We used systat version 7 (Wilkinson et al. 1992) for statistical tests (e.g. t-test and analyses of variance and covariance), correlation analysis and discriminant analysis, and used PC-ORD version 4 (McCune & Mefford 1999) for other multivariate analyses (i.e. twinspan and NMDS). Details on statistical analyses are explained in the Results section in connection with each particular test or analysis.
correlation in geographical distribution between eas and ena
Comparisons of generic distributions
For woody and herbaceous genera taken together, the pattern of generic richness in relation to latitude is similar in EAS and ENA (Fig. 1). For example, the highest diversity of the EAS-ENA disjunct genera occurred in temperate areas between 25° and 45° N in both continental regions. The largest number of disjunct genera in any single grid cell was 43 in EAS and 50 in ENA.
The disjunct genera each occupy, on average, significantly larger areas in EAS than in ENA (30.9 × 105 vs. 21.5 × 105 km2 per genus, t = 3.12, d.f. = 56, P = 0.003). This difference in area is roughly proportional to the relative number of grid cells occupied by all the disjunct genera in eastern Asia (163) and eastern North America (107). When woody and herbaceous genera were compared separately between the two continents, differences in occupied area remained significant among woody genera (33.6 × 105 vs. 18.8 × 105 km2 per genus, t = 3.29, d.f. = 29, P = 0.003), but not among herbaceous genera (27.7 × 105 vs. 24.6 × 105 km2 per genus, t = 0.90, d.f. = 26, P = 0.4). Latitude ranges of the disjunct genera in eastern Asia exceeded those in eastern North America for both growth forms: 24.5° vs. 17.0°, t = 4.15, d.f. = 56, P < 0.001 for all genera; 26.2° vs. 17.1°, t = 2.90, d.f. = 29, P = 0.007 for woody genera; 22.6° vs. 16.9°, t = 3.65, d.f. = 26, P = 0.001 for herbaceous genera. However, when the log10-transformed number of species per genus was included as a covariate in analysis of covariance, region was not a significant effect for woody genera (F1,57 = 0.92, P = 0.34 for area, F1,57 = 0.36, P = 0.55 for latitude range), and region was only marginally significant for latitude range among herbaceous genera (F1,51 = 0.02, P = 0.90 for area, F1,51 = 4.24, P = 0.05 for latitude range). Thus, it would appear that the disjunct lineages have diversified in terms of number of species and geographical range in proportion to the area of suitable environmental conditions in each continent.
From the standpoint of assessing long-term ecological conservatism of disjunct lineages, correlations in distribution between the continents provide the essential information. For woody and herbaceous genera combined, the latitude midpoints of the disjunct genera extended over a wider latitude range, both to the north and to the south, in eastern Asia than in eastern North America (Fig. 2). Correlations calculated for the midpoint latitude, northernmost latitude, latitude range and area of the disjunct genera between the two regions were all significant (rs ranging from 0.307 to 0.595, P < 0.05), with midpoint latitudes yielding the strongest correlation (Table 1). These relationships remained stable in multiple regressions that included the number of species in each region as an independent variable.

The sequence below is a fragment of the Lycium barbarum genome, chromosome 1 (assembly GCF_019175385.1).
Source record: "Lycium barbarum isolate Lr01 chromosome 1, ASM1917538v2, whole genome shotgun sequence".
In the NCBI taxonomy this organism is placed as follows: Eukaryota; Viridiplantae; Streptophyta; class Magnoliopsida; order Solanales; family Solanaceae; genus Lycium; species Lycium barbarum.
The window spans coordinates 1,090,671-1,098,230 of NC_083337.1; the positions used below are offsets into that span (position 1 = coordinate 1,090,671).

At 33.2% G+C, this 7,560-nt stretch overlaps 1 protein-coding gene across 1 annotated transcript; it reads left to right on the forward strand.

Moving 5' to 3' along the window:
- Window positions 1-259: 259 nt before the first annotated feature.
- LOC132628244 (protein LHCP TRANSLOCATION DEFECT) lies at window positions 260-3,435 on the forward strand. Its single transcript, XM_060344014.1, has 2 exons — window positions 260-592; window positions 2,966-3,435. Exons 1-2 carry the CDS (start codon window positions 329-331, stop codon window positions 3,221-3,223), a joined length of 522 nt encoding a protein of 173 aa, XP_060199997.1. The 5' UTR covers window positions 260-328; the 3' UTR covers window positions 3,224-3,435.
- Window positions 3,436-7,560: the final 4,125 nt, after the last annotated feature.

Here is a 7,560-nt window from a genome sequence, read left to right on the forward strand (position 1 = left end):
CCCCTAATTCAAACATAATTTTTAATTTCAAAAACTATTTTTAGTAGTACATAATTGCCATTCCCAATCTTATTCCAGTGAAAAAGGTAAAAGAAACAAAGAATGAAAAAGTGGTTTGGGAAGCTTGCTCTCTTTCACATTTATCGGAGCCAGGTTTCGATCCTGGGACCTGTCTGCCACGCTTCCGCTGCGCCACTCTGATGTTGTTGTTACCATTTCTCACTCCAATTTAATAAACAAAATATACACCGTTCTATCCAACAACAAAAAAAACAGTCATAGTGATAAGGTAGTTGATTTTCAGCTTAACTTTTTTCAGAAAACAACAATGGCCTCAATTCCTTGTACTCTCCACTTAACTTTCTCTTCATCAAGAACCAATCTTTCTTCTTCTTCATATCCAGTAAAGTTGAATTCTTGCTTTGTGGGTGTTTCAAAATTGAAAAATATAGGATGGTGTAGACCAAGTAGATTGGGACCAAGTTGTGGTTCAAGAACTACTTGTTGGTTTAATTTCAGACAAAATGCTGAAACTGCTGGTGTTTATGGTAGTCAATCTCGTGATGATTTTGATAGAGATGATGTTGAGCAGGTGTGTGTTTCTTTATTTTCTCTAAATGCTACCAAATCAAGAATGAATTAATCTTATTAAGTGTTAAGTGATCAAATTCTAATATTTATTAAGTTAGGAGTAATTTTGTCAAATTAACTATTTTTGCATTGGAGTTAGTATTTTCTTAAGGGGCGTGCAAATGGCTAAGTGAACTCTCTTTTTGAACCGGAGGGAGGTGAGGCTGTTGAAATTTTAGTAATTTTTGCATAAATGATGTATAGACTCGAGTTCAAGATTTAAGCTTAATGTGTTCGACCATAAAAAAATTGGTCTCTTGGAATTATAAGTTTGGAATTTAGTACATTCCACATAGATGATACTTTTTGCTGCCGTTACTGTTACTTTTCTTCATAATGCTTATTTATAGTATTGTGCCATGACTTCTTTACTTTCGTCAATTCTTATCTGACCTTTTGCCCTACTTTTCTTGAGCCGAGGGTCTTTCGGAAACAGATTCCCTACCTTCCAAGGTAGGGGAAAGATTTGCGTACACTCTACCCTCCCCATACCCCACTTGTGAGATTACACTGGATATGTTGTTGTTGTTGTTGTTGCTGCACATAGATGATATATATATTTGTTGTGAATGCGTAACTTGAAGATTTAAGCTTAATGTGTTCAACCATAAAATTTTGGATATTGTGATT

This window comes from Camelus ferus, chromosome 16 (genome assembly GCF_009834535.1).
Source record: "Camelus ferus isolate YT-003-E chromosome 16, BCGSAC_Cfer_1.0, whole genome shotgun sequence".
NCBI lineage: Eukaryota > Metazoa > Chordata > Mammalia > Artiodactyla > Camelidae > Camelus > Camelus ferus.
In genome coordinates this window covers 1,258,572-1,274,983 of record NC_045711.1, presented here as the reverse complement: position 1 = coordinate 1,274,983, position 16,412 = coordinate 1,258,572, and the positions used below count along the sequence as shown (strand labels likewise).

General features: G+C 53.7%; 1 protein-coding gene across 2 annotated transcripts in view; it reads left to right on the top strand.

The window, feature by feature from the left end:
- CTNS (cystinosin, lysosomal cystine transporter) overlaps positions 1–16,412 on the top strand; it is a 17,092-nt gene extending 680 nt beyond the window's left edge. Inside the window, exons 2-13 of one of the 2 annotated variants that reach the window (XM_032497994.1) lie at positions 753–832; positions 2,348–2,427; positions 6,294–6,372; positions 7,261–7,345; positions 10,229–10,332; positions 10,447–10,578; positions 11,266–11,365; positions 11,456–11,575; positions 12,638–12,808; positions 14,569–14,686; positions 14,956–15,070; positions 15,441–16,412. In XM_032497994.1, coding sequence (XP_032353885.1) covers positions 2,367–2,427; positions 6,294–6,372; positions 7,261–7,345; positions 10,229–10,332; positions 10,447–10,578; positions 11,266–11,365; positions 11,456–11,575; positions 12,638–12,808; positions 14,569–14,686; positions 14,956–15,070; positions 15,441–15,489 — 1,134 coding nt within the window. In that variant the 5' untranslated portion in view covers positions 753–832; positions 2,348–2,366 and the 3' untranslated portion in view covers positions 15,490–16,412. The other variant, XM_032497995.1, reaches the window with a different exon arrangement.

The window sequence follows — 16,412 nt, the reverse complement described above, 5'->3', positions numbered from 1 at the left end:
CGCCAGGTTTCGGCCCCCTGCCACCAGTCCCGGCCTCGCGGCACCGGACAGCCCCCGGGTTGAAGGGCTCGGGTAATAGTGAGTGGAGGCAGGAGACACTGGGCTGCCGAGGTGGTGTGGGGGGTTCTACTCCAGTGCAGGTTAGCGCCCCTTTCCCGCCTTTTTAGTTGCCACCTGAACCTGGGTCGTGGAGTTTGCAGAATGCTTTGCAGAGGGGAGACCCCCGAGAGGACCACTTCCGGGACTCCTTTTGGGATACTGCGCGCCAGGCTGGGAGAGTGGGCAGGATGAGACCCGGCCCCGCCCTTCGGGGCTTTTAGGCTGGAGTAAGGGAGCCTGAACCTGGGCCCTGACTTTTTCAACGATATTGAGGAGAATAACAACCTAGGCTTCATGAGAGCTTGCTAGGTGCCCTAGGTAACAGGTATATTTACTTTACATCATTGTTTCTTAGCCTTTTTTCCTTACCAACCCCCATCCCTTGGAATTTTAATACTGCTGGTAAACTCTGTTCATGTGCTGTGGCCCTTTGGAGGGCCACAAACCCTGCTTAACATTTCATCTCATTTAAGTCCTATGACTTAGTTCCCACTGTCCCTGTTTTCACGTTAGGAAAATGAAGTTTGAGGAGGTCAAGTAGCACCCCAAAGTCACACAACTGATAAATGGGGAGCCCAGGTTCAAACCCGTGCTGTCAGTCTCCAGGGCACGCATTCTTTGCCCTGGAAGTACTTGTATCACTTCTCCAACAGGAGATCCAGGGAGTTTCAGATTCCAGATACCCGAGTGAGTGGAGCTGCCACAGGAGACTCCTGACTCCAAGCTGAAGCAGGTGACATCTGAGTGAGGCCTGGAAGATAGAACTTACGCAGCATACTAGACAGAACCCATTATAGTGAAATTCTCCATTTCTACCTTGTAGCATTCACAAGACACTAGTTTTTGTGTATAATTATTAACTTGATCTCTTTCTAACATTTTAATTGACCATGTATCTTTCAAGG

Table 1. Spearman rank correlation coefficients for geographical and climate variables of the eastern Asian-eastern North American disjunct genera of vascular plants in the two continents
Spearman rank correlation coefficients (rs)
Overall (n = 57)
Woody (n = 30)
Herbaceous (n = 27)
Correlations for geographical variables were calculated based on metrics obtained from all 270 grid cells. Correlations for climate variables based on the average value for the grid cells occupied by each disjunct genus of the 89 grid cells of the twinspan cluster B. This cluster comprises most of the distributions of most of the genera and identifies the core area of all these genera.
Latitudinal distribution is closely related to growth form in both eastern Asia and eastern North America. Woody genera were distributed in significantly lower latitudes than herbaceous genera with respect to both their midpoint latitudes (26.1 ± 9.4° vs. 34.9 ± 4.6°, t = −4.6, d.f. = 55, P < 0.001 in EAS; 33.0 ± 4.8° vs. 37.3 ± 2.5°, t = −4.3, d.f. = 55, P = 0.001 in ENA) and the northern edges of their distributions (39.2 ± 7.5° vs. 46.2 ± 5.9°, t = −4.0, d.f. = 55, P < 0.001 in EAS; 41.6 ± 4.5° vs. 45.7 ± 4.7°, t = −3.38, d.f. = 55, P = 0.001 in ENA). For woody genera, the correlation between the two continents was insignificant for northern edge, latitude range and area, but significant for midpoint of latitude (Table 1). This pattern for woody genera contrasts with that for herbaceous genera, in which northernmost latitude, latitude range and area were significantly correlated between regions (Table 1). The mean latitudes of the northern edges did not differ between the two continents in either woody (t = −1.52, d.f. = 29, P = 0.14) or herbaceous genera (t = 0.45, d.f. = 26, P = 0.66).